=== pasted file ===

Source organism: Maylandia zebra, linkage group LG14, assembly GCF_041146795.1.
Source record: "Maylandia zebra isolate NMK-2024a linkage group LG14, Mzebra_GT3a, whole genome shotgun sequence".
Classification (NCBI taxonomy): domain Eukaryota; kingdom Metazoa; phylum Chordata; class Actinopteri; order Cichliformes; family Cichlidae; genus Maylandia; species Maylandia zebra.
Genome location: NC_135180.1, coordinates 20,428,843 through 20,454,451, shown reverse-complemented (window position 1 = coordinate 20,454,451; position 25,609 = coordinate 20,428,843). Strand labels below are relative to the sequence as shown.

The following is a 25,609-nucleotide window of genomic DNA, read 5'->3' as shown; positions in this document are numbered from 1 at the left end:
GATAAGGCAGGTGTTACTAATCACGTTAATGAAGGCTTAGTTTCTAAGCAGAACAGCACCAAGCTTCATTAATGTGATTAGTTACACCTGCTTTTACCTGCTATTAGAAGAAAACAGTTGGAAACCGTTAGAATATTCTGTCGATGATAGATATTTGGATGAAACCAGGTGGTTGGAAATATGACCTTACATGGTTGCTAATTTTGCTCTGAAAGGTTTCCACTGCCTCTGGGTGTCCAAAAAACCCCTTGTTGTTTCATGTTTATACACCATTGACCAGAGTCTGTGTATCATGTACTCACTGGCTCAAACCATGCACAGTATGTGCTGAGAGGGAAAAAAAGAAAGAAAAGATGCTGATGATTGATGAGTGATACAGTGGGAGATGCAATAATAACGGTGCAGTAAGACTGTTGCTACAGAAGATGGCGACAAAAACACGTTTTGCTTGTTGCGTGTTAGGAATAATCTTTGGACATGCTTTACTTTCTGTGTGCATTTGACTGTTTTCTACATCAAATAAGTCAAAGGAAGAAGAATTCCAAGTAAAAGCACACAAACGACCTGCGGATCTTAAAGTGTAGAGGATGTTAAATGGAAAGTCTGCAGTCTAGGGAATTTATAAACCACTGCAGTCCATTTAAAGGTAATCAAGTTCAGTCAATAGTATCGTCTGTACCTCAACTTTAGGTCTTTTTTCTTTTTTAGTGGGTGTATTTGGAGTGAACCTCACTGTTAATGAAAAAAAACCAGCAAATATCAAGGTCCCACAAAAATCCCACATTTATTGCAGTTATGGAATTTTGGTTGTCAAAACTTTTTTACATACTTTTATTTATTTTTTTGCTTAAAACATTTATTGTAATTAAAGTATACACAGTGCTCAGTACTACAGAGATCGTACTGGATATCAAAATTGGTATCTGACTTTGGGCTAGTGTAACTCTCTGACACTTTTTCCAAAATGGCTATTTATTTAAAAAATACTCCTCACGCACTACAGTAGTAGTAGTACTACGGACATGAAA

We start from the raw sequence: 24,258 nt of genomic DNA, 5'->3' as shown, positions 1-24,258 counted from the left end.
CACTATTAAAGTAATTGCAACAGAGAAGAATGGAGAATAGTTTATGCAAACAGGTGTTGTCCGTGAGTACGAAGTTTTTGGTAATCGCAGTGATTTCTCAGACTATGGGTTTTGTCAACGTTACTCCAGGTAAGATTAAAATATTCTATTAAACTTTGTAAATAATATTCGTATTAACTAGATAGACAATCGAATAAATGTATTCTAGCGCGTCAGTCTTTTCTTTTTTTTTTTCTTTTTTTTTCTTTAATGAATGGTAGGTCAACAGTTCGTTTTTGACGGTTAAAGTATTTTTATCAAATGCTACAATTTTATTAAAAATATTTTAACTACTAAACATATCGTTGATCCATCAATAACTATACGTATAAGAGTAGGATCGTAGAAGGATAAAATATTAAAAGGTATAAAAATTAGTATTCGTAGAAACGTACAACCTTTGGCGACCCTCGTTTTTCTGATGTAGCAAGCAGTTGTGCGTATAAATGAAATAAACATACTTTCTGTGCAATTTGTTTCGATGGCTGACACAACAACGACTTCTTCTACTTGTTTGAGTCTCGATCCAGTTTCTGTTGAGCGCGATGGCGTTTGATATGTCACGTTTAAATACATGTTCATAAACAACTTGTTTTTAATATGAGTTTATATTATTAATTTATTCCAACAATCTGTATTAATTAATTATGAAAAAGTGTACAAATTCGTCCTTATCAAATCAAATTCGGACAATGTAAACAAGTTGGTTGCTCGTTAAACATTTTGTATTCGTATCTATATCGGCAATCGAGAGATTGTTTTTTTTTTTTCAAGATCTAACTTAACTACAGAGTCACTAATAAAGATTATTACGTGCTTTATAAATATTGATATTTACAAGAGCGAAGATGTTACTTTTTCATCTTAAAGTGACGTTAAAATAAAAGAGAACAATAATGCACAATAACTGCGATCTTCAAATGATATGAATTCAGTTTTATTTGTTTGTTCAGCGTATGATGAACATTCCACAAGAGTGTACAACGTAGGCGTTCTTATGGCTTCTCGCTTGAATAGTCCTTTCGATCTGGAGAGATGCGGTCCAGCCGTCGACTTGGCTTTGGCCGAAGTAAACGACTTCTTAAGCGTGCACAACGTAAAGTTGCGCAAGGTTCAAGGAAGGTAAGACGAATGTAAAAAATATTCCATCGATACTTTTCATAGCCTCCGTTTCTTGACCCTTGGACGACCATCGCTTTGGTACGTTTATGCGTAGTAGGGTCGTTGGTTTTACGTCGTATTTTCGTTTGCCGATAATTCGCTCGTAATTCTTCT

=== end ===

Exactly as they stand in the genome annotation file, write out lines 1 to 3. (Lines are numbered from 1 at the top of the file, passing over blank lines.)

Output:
Source organism: Maylandia zebra, linkage group LG14, assembly GCF_041146795.1.
Source record: "Maylandia zebra isolate NMK-2024a linkage group LG14, Mzebra_GT3a, whole genome shotgun sequence".
Classification (NCBI taxonomy): domain Eukaryota; kingdom Metazoa; phylum Chordata; class Actinopteri; order Cichliformes; family Cichlidae; genus Maylandia; species Maylandia zebra.